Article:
By Chris Adams
One in five people in the world rely on fish as their primary source of protein – a figure that is far higher in some countries.
So what happens if people don’t have fair access to those fish because of illegal, unreported and unregulated fishing?
That is the focus of work by Sandy Aylesworth of the National Resources Defense Council, an environmental advocacy organization. Aylesworth described for National Press Foundation fellows the range of illegal, unreported and unregulated fishing – something that is a problem in the U.S. and around the world.
Aylesworth said estimates on illegal, unreported and unregulated fishing is 20 to 50 percent of the total global catch. While such estimates are all over the map, and pinning down an illegal activity is difficult, there’s no question it is a major problem.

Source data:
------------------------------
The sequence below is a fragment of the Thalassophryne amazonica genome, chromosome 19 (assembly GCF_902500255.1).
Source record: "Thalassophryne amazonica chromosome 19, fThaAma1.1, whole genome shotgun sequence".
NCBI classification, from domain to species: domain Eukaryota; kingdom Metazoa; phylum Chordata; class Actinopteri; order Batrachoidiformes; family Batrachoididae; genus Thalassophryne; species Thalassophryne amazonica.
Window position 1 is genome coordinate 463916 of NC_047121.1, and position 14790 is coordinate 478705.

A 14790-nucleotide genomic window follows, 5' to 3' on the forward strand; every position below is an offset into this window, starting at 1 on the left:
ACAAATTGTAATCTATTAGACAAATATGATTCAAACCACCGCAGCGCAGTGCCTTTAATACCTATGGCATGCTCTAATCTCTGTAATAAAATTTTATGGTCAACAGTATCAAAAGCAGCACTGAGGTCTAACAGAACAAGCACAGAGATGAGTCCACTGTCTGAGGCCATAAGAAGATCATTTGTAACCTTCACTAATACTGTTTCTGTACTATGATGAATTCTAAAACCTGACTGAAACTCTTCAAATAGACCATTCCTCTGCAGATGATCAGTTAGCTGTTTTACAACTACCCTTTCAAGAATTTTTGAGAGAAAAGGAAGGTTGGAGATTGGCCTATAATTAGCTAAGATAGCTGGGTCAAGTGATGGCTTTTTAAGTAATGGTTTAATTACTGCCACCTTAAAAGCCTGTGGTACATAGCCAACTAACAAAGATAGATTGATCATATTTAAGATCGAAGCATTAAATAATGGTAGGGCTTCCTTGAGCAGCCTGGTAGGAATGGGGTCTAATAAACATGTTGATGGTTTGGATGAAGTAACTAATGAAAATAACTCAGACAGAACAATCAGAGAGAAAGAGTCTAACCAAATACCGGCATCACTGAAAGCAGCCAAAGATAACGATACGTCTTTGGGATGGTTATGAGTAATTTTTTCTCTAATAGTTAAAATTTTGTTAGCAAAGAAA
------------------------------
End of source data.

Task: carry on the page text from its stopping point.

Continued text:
“It is significant, and it’s certainly having an important impact on sustainable fisheries,” she said.
Among the main drivers: the “economic advantages of non-compliance” – meaning it pays to cheat. Growing demand in the U.S., Japan, China and the European Union. Regulatory gaps in the U.S. and elsewhere. Low enforcement levels at sea and at ports. And the lack of full traceability along the seafood supply chain.
The U.S. government in 2014 took steps to address the issue, with a presidential task force during the Obama administration. The task force involved 12 agencies and ended up with a range of recommendations.